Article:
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02/17/89 the People of the State of v. Dale Patrick Mccracken

February 17, 1989

THE PEOPLE OF THE STATE OF ILLINOIS, PLAINTIFF-APPELLEE

v.

DALE PATRICK MCCRACKEN, DEFENDANT-APPELLANT



APPELLATE COURT OF ILLINOIS, FIRST DISTRICT, FIFTH DIVISION

535 N.E.2d 36, 179 Ill. App. 3d 976, 128 Ill. Dec. 822 1989.IL.198

Appeal from the Circuit Court of Cook County; the Hon. Sheldon C. Garber, Judge, presiding.

APPELLATE Judges:

JUSTICE COCCIA delivered the opinion of the court. MURRAY, P.J., and LORENZ, J., concur.

DECISION OF THE COURT DELIVERED BY THE HONORABLE JUDGE COCCIA

The defendant Dale Patrick McCracken was tried by the court without a jury. He was convicted of leaving the scene of an accident involving personal injuries, in violation of the Illinois Vehicle Code (Ill. Rev. Stat. 1985, ch. 95 1/2, par. 11-401(a)). We are of the opinion that there was sufficient evidence admitted below to support McCracken's conviction, and accordingly, affirm the trial court's judgment.

McCracken was charged by complaint with the offenses of leaving the scene of an accident involving personal injuries and failure to yield the right-of-way to a pedestrian. A third charge of drunken driving was dropped prior to trial. Trial was held on September 12, 1986, and September 15, 1986. Immediately prior to trial, however, the Judge realized that he personally, and currently, was being represented by an attorney who was associated with defense counsel's law firm. The Judge disclosed this fact in open court. He offered to recuse himself to the prosecution, who declined his offer. Although defendant McCracken's attorney was present, he did not ask for recusal of the Judge or object to the offer made by the Judge to the assistant State's Attorney.

The trial commenced with Susan Cipich, the complaining witness, testifying that on or about 9:30 p.m. on the evening of December 3, 1985, she left Loop College in the company of her math instructor, Paul Reichel. Reichel walked Cipich to her car, which was parked along Upper Wacker Drive, and she, in turn, drove him to his car, which was parked along Lower Wacker Drive, in what is known as a service or access lane. Cipich parked next to Reichel's car. They remained in her car, talking for approximately 30 to 45 minutes. She then exited her car on the driver's side, in order to retrieve Reichel's briefcase from her trunk. While standing near the trunk of her car, she was struck by McCracken's car, sustaining serious injuries to her legs. As a result of impact, she was thrown under a nearby car. During this experience she heard the sound of screeching tires and a car pulling away.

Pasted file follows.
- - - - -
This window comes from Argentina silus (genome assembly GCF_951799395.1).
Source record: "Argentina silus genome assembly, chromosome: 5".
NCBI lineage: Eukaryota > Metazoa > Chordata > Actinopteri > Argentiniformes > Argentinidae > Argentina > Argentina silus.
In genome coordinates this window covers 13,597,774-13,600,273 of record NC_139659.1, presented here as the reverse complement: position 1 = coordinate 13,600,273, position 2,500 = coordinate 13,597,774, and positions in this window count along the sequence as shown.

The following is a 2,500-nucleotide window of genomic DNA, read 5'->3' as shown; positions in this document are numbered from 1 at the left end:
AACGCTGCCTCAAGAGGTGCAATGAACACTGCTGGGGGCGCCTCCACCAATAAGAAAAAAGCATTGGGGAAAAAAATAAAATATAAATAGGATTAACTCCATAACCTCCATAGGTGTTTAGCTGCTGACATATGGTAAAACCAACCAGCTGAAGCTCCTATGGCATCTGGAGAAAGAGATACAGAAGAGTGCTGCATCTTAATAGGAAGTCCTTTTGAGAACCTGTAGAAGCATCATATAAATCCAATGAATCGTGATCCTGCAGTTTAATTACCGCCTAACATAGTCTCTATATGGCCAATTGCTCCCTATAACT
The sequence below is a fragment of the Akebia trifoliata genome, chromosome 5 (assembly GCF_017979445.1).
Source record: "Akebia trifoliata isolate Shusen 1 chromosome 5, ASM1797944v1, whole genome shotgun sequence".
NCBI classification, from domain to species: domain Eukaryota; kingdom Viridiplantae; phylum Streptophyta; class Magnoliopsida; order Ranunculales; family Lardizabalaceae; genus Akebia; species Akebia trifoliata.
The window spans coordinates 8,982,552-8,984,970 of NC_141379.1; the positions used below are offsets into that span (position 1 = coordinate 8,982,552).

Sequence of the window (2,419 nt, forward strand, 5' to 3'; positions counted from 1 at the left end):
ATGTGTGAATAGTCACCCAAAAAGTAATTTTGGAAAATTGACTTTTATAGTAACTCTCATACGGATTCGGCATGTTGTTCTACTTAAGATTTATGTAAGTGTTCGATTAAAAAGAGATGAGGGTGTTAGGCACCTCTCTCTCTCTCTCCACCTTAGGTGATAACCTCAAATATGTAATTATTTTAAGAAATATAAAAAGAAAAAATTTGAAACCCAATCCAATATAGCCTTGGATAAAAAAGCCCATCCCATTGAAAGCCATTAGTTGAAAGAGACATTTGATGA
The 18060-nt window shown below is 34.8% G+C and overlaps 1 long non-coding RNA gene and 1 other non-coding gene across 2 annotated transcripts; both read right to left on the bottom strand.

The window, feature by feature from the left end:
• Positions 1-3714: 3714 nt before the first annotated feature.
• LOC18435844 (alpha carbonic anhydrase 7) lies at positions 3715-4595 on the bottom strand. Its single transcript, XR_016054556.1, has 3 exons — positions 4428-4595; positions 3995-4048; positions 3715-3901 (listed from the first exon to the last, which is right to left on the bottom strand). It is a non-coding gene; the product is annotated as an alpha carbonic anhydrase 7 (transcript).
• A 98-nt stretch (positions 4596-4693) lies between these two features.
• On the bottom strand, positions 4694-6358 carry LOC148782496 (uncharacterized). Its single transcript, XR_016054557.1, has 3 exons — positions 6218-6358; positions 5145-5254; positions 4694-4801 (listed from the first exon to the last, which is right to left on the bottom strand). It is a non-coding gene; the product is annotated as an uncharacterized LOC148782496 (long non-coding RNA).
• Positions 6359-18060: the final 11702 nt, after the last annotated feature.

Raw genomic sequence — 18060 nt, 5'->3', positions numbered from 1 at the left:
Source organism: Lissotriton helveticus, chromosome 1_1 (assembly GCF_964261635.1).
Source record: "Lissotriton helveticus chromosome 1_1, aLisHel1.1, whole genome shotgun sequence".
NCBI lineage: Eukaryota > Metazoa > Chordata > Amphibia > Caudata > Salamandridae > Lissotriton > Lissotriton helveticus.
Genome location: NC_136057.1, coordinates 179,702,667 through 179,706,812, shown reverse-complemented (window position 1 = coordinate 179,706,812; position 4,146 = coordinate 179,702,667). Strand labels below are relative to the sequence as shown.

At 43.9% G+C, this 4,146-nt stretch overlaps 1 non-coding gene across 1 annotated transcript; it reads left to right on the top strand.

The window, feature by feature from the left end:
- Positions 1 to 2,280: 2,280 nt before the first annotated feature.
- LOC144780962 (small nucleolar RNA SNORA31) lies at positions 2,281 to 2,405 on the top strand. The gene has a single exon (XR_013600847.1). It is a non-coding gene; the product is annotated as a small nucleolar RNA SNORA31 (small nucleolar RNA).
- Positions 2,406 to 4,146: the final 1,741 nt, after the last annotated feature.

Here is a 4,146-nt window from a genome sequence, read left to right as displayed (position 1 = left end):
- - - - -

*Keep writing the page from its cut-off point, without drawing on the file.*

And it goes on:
Paul Reichel testified that as Cipich exited her car on the driver's side, he got out of the passenger's side. It was then that he heard the sound of tires screeching, looked and saw a car coming towards them at a high rate of speed, out of control, and swerving down the service lane. The approaching car, driven by McCracken, hit the rear bumper of Reichel's car, which was parked immediately west of Cipich's car, and then struck Cipich, pinning her legs against her car. McCracken's car did not stop after striking Cipich; instead, it raced off down the service lane.

Officer Lawrence Dolehide of the Chicago police department testified that at approximately 11 p.m. on the night of December 3, 1985, he was on his way back to his office, still in uniform, and driving his own vehicle eastbound along Lower Wacker Drive. As he did so he observed an eastbound, late model Pontiac in the main lanes of Lower Wacker Drive, three or four car lengths in front of him. As he approached Garvey Court, the Pontiac made an abrupt right turn and then an abrupt left turn into the eastbound service lanes. Officer Dolehide continued in the regular lanes, which run parallel to the service lanes. There was room for a car to drive through the service lane area without striking parked cars. He believed that the posted speed limit was 15 miles per hour at this point for local service lane traffic. However, the Pontiac, while in the service lane, accelerated to 30 miles per hour, drove through a large puddle of water, lost control, and began fishtailing. The Pontiac then struck a pedestrian (Cipich), slid and then came to a stop at an angle, about 30 feet from the site of the collision. Someone in the backseat of the Pontiac turned around to observe the scene. One or two seconds after stopping, the Pontiac made a left turn, drove over a concrete abutment, and came out in front of Officer Dolehide's eastbound car. The Pontiac then "took off." There were no other cars or pedestrians in the vicinity. Officer Dolehide pursued the Pontiac, flashing his headlights, sounding his horn, and accelerating to 30 or 35 miles per hour in an effort to catch up to the Pontiac. The Pontiac stopped around lower Michigan Avenue, approximately 2 or 2 1/2 blocks east of the point of collision. Officer Dolehide informed the driver (McCracken) that he had struck a pedestrian and ordered him back to the scene of the accident. Officer Dolehide followed the driver back to the scene.